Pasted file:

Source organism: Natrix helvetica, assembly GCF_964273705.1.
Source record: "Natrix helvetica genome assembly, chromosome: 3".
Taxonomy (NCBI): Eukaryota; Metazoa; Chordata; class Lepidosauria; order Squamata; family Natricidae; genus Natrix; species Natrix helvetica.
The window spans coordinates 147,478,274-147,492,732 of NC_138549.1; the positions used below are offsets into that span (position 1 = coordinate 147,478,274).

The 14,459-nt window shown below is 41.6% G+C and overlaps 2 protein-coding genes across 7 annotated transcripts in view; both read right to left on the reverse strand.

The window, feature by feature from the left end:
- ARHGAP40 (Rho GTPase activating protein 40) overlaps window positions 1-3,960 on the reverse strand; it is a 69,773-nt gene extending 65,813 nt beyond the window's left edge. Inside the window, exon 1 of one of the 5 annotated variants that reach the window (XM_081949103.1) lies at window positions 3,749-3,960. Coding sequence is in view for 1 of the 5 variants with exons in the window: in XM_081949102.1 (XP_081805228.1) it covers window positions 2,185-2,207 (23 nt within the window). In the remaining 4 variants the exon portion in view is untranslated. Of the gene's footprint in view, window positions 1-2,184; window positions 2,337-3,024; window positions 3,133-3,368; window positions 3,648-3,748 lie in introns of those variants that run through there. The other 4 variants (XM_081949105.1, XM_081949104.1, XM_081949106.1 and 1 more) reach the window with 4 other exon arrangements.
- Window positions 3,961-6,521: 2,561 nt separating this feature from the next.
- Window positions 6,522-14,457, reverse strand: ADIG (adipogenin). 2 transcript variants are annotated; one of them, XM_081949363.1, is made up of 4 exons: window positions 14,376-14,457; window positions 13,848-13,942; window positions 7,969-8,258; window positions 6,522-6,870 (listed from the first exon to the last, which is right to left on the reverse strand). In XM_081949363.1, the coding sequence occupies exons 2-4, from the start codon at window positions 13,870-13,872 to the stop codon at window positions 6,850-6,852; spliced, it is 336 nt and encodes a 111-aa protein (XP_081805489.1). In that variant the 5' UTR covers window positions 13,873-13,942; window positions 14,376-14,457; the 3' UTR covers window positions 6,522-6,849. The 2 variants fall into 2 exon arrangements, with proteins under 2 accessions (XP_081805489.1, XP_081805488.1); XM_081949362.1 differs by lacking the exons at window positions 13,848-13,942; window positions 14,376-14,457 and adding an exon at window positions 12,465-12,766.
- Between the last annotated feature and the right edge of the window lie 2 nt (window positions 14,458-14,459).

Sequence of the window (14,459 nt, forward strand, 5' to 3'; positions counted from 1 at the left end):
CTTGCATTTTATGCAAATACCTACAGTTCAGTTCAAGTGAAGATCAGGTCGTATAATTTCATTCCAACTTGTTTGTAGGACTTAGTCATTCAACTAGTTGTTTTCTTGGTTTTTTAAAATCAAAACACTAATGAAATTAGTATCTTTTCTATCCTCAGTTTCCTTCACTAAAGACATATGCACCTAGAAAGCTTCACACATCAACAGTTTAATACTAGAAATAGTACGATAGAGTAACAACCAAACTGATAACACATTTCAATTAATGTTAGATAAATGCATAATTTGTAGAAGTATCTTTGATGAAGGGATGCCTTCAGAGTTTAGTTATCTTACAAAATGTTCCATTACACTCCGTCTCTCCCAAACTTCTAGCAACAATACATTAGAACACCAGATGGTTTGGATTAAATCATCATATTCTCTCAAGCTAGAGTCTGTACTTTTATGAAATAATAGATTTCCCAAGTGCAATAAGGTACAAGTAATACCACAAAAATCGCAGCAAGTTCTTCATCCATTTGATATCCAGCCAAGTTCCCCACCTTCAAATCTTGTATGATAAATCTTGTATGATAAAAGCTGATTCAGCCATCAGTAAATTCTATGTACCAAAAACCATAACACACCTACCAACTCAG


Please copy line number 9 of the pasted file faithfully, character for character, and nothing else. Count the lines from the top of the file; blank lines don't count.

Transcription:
- Window positions 6,522-14,457, reverse strand: ADIG (adipogenin). 2 transcript variants are annotated; one of them, XM_081949363.1, is made up of 4 exons: window positions 14,376-14,457; window positions 13,848-13,942; window positions 7,969-8,258; window positions 6,522-6,870 (listed from the first exon to the last, which is right to left on the reverse strand). In XM_081949363.1, the coding sequence occupies exons 2-4, from the start codon at window positions 13,870-13,872 to the stop codon at window positions 6,850-6,852; spliced, it is 336 nt and encodes a 111-aa protein (XP_081805489.1). In that variant the 5' UTR covers window positions 13,873-13,942; window positions 14,376-14,457; the 3' UTR covers window positions 6,522-6,849. The 2 variants fall into 2 exon arrangements, with proteins under 2 accessions (XP_081805489.1, XP_081805488.1); XM_081949362.1 differs by lacking the exons at window positions 13,848-13,942; window positions 14,376-14,457 and adding an exon at window positions 12,465-12,766.